How did some of our favorite “Jewish” foods come to be? Today we’re going to find out
Country of origin: Europe
Who doesn’t like potato kugel? But where did this beloved food come from? Who started eating it? When?
As you’re well aware, it’s assur to cook on Shabbos. So how did people have hot food on Shabbos morning in the days before Crock-Pots and hot plates? You might have heard how the bakery ovens were sealed up with everyone’s cholent pots inside until Shabbos morning. Cholent was pretty similar to how it is today: a stew of barley, beans, and a bit of meat or chicken bones. I guess they wanted to add a side dish, however, and the kugel was born.
At first, the kugel was very simple: some bread batter with eggs. This batter was placed directly in the cholent pot, as the moist, steamy environment protected the kugel from burning. It must have been a delightful addition to their Shabbos seudos of cholent and challah.
Then kugel started getting a little fancier, as things tend to do. Balabustas started adding fried onions to the batter, and when sugar became popular in Europe in the 1600s, well, l’kavod Shabbos kodesh, why not have a sweet side dish with your cholent?
The basic starch, egg, and oil mixture that makes a kugel is very adaptable. Nowadays you can find so many variations: veggie kugel, broccoli kugel, salt and pepper kugel, sweet noodle kugel (with raisins and cinnamon, yum!), fruit kugel, corn kugel, sweet potato kugel… and of course, potato kugel.
During the 1800s, potatoes became popular in Europe. They were a very cheap, filling food, easy to grow and store. I don’t know what gave that very first Yiddishe mamma the idea to grate potatoes and add it to her kugel, but potato kugel took off, and we’ve never looked back.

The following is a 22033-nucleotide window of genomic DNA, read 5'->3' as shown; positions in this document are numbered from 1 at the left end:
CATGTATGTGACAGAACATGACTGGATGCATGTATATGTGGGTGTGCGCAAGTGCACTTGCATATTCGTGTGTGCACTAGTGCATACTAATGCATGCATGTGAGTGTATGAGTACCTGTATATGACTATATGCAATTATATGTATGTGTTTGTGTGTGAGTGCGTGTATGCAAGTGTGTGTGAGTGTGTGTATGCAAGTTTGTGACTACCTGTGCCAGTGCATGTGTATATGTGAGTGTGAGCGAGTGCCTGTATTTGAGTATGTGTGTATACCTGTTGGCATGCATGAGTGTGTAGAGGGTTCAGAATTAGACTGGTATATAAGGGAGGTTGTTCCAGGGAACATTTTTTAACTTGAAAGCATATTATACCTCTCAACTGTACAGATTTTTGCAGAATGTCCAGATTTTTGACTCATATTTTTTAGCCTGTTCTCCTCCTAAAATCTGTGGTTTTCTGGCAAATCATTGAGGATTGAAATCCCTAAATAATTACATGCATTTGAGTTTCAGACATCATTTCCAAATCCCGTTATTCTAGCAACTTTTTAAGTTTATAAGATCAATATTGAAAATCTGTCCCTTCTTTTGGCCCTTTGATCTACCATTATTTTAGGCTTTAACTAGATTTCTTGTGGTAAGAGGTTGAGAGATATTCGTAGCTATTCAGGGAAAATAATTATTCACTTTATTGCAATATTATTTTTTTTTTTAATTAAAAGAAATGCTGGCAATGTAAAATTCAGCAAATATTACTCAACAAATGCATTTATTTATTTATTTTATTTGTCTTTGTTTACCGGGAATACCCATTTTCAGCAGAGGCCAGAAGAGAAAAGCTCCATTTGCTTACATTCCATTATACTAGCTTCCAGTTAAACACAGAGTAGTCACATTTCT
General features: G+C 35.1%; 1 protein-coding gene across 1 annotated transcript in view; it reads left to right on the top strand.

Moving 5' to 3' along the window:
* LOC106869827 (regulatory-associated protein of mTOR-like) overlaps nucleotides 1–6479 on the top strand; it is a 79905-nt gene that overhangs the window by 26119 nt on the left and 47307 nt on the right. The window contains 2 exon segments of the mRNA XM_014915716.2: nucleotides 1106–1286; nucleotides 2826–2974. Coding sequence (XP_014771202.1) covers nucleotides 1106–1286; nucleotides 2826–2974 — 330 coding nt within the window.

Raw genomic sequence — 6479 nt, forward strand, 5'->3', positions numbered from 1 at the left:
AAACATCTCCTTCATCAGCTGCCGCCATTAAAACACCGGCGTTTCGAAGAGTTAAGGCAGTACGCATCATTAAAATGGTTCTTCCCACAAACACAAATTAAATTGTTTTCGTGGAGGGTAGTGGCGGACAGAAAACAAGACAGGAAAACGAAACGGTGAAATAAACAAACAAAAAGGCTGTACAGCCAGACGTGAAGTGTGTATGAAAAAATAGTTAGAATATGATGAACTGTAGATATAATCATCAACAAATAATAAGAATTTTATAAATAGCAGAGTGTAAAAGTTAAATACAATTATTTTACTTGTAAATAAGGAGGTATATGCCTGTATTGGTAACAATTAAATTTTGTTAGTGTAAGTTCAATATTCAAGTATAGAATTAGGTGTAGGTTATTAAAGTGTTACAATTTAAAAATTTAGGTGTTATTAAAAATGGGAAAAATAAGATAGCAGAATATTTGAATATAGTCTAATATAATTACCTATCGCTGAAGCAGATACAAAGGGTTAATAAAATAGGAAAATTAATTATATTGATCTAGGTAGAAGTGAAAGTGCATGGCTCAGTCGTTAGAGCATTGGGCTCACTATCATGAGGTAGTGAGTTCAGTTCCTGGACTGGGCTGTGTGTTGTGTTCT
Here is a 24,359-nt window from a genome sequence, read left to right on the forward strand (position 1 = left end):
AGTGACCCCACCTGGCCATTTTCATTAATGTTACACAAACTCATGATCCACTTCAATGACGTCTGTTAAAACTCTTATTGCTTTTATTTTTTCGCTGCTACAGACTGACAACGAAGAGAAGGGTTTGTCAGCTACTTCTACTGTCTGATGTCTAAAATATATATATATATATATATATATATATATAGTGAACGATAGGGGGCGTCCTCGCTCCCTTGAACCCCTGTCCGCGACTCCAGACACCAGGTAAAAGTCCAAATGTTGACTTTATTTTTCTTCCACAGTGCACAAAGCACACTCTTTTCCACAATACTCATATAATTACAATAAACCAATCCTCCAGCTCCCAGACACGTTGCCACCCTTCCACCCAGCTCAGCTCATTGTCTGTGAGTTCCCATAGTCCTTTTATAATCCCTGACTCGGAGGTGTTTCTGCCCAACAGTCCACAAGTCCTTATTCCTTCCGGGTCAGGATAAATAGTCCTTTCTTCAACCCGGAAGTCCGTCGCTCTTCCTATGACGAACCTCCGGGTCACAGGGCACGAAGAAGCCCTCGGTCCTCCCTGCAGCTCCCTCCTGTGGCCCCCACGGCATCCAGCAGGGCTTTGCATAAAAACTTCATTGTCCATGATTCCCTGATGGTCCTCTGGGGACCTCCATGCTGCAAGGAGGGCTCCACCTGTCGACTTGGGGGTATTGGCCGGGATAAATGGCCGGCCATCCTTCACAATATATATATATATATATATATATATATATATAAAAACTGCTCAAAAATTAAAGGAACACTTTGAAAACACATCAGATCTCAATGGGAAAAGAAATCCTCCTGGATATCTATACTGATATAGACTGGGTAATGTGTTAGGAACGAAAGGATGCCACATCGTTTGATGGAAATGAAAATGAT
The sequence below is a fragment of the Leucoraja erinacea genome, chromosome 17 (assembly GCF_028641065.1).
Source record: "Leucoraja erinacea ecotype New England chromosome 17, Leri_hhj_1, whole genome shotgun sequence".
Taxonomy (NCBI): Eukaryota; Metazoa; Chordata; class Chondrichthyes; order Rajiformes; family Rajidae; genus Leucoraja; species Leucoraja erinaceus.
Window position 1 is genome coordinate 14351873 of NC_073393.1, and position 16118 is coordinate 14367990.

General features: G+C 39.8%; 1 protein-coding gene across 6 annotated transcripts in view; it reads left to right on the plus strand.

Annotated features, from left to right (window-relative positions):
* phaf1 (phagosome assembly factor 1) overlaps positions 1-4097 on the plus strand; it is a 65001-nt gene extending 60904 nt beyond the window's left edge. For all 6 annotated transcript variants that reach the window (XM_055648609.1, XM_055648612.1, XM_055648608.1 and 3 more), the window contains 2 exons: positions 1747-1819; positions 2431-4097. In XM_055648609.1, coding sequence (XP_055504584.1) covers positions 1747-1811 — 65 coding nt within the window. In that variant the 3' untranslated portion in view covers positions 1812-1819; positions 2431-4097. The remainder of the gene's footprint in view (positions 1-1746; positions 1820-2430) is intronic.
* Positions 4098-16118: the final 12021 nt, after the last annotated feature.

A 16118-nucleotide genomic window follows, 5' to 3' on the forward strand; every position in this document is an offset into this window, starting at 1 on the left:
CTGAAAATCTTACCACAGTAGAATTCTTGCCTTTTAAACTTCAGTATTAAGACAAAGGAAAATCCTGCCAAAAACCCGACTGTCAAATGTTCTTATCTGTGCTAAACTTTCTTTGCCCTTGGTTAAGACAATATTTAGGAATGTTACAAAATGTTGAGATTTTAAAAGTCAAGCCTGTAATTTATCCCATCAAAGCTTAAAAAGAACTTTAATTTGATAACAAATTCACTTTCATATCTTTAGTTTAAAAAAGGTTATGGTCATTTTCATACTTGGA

Country of origin: Italy or Austria
Ah, the smell of schnitzel frying on the stove. Biting into a perfect piece of schnitzel, delish!
If you ask your parents where schnitzel comes from, they’ll probably tell you Germany or Austria. But written records show that it was probably first invented in Rome, Italy. Either way, sometime during the 12th century, the idea of taking meat or chicken, pounding it into a thin, boneless cutlet, coating it in breading and frying it, was born.
“Breading” was a dough or batter made of flour and water. Nowadays, bread crumbs and egg are often used to coat the chicken cutlets, resulting in delicious fried schnitzel.
Sometime in the mid-1800s, German immigrants coming into the United States brought all their culinary traditions with them, including, of course, schnitzel.
Schnitzel remains an ever-popular food for supper as well as other occasions. Different forms of breaded and fried chicken or meat have devoted followings across the world, from the US to the Middle East and even Japan.
(Excerpted from Mishpacha Jr., Issue 788)